It’s election season, and I’ve hesitated to say much on the subject for many reasons. One of those reasons is because our obsession with politics is unhealthy and unholy (in that it reflects our fixation on this life rather than the next, and on worldly power instead of true discipleship). Another is that this election season has been like watching a slow-burning dumpster fire.
I don’t plan to tell you how to vote, but I do want to establish a few basic principles:
- No well-formed Catholic should feel comfortable with Trump or Clinton;
- Thus, voters face a difficult decision this fall;
- The Church gives some guidance on this, but this guidance is limited;
- You, as a potential voter, have the final decision to make as to who to vote and who to support; and
- Your salvation could well hang in the balance.
Let’s begin with the obvious: these two candidates are awful. Trump has called for torture as a tool for winning the war on terror, as well as “taking out” the families of terrorists (he later denied that this necessarily meant murdering the families). As for waterboarding, he’s said:
They asked me, what do you think about waterboarding, Mr. Trump. I said I love it. I love it. And I said the only thing is, we should make it much tougher than waterboarding, and if you don’t think it works, folks, you’re wrong.
As for Clinton, while she has been evasive about certain late-term abortions, her overall support for the legalized killing of unborn children is unambiguous. Indeed, she’s only gotten worse with age: she went from arguing that abortions should be “safe, legal, and rare” (adding, “and I mean rare“) to arguing that they should simply be “safe and legal” (the “rare” language is also conspicuously absent from prepared campaign materials, so this wasn’t an innocent oversight). Indeed, it’s not enough for there to be a constitutional right to abortion: she’s pointed to the need to change religious beliefs to favor abortion, and the Democratic Party is in the process of including new language in its platform to encourage federal funding for abortion (breaking the Hyde Amendment truce).
And that’s just looking at two of the most obvious issues: I’m leaving aside the blatant lying on both sides (including, in Clinton’s case, lying to the FBI in the course of a federal investigation), Trump’s racially-charged comments in the course of the immigration debate, Clinton’s intolerant and intolerable stance on the HHS mandate, and a whole litany of other moral issues.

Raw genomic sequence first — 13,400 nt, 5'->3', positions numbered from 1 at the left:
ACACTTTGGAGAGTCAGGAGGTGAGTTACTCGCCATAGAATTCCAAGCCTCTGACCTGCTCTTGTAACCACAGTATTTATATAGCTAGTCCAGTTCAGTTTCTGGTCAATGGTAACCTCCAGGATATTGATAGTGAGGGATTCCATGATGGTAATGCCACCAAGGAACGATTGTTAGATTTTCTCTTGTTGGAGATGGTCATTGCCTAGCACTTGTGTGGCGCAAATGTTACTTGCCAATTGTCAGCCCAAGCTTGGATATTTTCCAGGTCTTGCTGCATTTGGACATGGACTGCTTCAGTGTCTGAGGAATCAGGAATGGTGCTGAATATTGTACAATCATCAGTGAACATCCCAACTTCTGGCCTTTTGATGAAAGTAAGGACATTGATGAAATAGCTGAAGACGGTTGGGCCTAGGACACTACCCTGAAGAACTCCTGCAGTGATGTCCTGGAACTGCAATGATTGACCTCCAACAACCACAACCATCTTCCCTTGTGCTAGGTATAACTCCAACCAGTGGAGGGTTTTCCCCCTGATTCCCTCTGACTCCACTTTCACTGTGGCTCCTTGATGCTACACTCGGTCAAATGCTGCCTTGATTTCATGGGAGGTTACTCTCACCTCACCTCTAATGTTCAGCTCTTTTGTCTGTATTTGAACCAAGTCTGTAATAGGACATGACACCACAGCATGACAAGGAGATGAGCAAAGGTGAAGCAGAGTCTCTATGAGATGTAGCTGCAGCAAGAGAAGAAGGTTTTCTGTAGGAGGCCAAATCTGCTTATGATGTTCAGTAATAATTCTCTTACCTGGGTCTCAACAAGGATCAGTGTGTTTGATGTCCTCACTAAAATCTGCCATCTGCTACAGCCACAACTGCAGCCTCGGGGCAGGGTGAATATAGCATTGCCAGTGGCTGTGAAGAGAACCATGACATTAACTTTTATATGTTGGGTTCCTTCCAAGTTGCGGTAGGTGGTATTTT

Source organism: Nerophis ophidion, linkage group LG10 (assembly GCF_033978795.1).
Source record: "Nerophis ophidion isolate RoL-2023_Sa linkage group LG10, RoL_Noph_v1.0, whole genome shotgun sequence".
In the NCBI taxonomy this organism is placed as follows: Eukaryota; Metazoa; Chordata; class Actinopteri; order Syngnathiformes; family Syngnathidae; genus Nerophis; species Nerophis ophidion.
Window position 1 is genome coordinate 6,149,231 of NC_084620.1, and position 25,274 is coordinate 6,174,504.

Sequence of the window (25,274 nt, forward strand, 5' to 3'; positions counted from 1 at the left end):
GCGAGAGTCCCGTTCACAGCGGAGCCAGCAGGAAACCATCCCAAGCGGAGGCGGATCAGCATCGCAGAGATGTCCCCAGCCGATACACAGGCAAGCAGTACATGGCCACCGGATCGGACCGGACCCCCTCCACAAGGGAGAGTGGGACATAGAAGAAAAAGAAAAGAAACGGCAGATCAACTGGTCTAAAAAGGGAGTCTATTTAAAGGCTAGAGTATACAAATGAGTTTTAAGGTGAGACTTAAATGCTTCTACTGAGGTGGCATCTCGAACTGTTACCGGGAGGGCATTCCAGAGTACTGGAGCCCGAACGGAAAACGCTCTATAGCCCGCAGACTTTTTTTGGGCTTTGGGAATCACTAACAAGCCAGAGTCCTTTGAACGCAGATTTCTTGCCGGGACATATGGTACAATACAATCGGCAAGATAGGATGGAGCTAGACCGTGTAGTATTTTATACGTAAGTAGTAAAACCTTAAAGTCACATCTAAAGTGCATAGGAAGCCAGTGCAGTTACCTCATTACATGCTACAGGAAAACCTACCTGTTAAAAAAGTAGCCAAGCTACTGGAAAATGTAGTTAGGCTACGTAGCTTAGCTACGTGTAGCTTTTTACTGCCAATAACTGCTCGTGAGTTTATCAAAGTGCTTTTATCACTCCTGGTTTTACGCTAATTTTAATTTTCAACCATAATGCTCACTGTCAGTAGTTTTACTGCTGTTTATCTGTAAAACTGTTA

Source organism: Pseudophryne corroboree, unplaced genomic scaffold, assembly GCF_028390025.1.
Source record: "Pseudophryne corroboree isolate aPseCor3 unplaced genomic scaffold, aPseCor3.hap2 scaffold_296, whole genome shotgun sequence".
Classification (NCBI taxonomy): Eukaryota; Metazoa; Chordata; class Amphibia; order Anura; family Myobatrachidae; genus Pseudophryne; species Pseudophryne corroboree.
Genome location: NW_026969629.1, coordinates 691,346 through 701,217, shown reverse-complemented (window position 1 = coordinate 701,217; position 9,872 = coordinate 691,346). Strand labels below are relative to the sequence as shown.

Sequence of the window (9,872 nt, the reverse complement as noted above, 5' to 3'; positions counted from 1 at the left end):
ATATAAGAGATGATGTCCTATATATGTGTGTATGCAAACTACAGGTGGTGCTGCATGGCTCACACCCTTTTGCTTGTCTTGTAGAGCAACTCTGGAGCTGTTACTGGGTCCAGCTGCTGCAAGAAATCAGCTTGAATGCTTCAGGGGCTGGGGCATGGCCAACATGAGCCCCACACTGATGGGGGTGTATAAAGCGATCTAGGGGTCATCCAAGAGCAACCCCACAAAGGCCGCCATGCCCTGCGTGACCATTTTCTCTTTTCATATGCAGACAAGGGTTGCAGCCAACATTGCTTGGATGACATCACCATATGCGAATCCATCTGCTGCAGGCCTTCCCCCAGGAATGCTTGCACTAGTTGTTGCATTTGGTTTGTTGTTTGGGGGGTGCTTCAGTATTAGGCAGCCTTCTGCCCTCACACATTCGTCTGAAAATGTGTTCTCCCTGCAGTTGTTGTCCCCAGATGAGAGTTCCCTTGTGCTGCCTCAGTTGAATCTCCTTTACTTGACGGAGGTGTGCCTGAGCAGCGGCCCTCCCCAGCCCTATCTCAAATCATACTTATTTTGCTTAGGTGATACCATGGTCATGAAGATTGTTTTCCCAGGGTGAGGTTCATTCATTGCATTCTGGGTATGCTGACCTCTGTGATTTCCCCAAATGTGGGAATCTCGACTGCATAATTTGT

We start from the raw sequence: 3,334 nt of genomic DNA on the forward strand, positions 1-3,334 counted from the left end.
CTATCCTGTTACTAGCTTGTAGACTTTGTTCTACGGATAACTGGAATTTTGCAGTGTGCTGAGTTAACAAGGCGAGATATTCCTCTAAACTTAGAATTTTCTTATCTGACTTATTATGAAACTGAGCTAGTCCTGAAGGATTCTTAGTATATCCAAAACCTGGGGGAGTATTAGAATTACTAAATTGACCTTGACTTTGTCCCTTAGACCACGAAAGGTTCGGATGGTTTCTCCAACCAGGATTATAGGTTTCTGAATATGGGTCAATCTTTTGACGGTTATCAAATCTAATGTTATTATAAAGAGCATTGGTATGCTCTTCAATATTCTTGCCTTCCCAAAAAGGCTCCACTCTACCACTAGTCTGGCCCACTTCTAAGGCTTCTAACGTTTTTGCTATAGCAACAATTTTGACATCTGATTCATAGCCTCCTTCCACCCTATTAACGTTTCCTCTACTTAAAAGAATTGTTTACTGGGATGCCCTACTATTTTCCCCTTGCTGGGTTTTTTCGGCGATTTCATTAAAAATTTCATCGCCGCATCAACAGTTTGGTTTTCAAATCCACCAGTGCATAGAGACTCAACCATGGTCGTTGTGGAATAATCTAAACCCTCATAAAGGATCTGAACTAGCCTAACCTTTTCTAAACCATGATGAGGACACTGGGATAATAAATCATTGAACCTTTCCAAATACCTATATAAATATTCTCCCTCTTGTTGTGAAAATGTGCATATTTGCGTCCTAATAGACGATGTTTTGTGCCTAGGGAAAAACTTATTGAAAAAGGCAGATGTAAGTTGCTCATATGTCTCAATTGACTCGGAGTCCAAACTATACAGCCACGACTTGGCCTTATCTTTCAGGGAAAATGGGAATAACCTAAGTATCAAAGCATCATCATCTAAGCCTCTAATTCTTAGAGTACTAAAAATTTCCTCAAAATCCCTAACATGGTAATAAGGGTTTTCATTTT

The idea of trusting either of them with the nuclear codes, the ability to appoint Supreme Court justices, the authority to enact executive orders, and one of the most important bully pulpits in the world ought to turn any Catholic’s stomach. If you’re enthusiastic about voting for Trump or Clinton, I’m concerned about your moral code.
That doesn’t mean it’s impossible to vote for them. Rather, it’s just an acknowledgement that we’re facing what the USCCB calls a “difficult choice” in its Forming Consciences for Faithful Citizenship voters’ guide:
34. Catholics often face difficult choices about how to vote. This is why it is so important to vote according to a well-formed conscience that perceives the proper relationship among moral goods. A Catholic cannot vote for a candidate who favors a policy promoting an intrinsically evil act, such as abortion, euthanasia, assisted suicide, deliberately subjecting workers or the poor to subhuman living conditions, redefining marriage in ways that violate its essential meaning, or racist behavior, if the voter’s intent is to support that position. In such cases, a Catholic would be guilty of formal cooperation in grave evil. At the same time, a voter should not use a candidate’s opposition to an intrinsic evil to justify indifference or inattentiveness to other important moral issues involving human life and dignity.
In other words, if you’re supporting your candidate because of their support for torture, abortion, etc., you’re sinning. However:
35. There may be times when a Catholic who rejects a candidate’s unacceptable position even on policies promoting an intrinsically evil act may reasonably decide to vote for that candidate for other morally grave reasons. Voting in this way would be permissible only for truly grave moral reasons, not to advance narrow interests or partisan preferences or to ignore a fundamental moral evil.
36. When all candidates hold a position that promotes an intrinsically evil act, the conscientious voter faces a dilemma. The voter may decide to take the extraordinary step of not voting for any candidate or, after careful deliberation, may decide to vote for the candidate deemed less likely to advance such a morally flawed position and more likely to pursue other authentic human goods.
The document goes on to discuss the question of “single-issue” voting: